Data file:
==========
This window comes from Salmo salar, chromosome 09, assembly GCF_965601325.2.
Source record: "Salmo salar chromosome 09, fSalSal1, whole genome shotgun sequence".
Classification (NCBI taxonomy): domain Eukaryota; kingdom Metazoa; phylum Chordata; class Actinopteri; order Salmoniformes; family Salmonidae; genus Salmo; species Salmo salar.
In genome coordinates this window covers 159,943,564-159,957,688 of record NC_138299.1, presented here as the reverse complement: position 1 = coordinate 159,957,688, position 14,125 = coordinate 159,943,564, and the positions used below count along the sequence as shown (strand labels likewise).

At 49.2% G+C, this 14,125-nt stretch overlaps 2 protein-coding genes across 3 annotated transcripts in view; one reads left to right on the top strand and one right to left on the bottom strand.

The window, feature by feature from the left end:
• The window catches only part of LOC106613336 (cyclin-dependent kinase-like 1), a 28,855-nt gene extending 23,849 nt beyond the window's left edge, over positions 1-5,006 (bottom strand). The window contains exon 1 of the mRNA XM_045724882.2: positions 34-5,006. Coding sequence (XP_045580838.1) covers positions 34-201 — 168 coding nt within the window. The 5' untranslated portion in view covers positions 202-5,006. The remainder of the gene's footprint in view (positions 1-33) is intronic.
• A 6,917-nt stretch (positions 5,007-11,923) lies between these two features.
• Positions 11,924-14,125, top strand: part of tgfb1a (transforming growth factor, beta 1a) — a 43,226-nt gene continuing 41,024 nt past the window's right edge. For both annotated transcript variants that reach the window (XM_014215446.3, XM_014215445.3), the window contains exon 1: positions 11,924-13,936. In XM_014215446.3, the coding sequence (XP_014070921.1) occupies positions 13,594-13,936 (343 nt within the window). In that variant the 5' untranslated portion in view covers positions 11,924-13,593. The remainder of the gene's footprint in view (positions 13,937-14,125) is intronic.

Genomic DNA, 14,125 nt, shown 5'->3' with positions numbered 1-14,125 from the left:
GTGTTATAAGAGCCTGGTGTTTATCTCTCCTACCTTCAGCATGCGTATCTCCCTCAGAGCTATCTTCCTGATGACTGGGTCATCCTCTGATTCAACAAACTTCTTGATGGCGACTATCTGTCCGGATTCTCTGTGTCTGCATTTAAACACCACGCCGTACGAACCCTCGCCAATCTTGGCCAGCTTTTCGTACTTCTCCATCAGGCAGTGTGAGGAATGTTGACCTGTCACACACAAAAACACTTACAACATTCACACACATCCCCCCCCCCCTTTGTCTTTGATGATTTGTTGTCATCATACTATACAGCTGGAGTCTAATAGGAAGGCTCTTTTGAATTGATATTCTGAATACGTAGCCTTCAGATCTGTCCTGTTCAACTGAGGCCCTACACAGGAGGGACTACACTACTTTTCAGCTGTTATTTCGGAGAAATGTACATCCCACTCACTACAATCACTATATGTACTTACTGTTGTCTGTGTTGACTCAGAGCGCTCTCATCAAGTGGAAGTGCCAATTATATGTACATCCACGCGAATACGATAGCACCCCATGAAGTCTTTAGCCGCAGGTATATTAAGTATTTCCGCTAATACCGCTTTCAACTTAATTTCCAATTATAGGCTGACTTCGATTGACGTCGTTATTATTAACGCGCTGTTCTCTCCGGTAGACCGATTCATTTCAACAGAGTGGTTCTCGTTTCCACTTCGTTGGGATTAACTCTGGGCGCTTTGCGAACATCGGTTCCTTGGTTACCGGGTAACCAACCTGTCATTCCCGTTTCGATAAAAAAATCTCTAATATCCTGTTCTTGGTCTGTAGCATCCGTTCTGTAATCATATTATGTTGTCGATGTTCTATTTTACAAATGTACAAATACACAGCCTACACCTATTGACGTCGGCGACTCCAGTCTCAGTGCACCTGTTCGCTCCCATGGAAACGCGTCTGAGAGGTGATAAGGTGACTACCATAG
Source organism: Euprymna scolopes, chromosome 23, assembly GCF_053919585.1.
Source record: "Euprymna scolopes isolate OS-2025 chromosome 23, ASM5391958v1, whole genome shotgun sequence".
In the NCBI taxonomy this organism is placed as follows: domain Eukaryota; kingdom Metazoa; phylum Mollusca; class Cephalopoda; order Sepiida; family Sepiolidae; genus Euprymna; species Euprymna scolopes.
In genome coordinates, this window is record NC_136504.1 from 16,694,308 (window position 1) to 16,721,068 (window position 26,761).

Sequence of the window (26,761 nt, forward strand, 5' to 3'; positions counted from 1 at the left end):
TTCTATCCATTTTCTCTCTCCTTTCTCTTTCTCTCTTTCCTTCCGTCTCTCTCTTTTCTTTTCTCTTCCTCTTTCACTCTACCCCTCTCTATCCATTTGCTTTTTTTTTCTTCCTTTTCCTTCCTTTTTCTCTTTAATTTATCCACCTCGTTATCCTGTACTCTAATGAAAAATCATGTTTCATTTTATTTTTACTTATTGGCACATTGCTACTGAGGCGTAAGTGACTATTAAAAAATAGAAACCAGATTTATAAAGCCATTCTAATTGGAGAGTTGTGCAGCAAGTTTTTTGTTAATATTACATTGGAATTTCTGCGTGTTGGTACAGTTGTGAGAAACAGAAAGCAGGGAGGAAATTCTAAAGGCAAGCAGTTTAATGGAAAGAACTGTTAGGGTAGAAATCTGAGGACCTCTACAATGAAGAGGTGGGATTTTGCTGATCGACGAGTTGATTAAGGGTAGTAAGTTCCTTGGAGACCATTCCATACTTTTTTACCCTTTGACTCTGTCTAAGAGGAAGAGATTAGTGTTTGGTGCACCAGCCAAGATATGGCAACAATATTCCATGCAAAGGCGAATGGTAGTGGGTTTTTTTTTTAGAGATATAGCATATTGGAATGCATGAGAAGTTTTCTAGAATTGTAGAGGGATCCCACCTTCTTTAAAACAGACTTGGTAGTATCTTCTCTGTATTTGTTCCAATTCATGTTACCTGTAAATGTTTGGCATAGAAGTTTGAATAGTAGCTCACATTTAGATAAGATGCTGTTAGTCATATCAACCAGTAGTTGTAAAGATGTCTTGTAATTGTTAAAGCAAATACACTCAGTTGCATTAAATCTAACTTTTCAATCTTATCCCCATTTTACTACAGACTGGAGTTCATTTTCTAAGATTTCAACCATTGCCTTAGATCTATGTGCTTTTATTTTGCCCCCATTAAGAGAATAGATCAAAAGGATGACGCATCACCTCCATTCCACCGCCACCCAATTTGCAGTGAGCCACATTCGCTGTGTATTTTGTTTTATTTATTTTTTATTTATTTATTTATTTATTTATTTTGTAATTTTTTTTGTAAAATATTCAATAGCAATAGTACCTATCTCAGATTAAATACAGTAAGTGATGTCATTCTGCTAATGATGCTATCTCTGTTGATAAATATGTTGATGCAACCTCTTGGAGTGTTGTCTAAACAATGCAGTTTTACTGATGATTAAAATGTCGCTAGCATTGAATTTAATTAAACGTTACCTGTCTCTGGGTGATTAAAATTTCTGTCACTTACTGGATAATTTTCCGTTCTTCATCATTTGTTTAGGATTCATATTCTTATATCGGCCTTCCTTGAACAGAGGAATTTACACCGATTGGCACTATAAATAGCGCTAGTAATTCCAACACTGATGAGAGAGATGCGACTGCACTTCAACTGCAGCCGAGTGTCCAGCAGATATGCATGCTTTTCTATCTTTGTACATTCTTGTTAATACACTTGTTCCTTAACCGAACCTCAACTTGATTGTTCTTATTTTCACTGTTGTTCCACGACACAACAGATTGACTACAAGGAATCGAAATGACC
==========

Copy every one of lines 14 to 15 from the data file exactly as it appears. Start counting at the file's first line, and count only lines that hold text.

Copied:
In the NCBI taxonomy this organism is placed as follows: domain Eukaryota; kingdom Metazoa; phylum Mollusca; class Cephalopoda; order Sepiida; family Sepiolidae; genus Euprymna; species Euprymna scolopes.
In genome coordinates, this window is record NC_136504.1 from 16,694,308 (window position 1) to 16,721,068 (window position 26,761).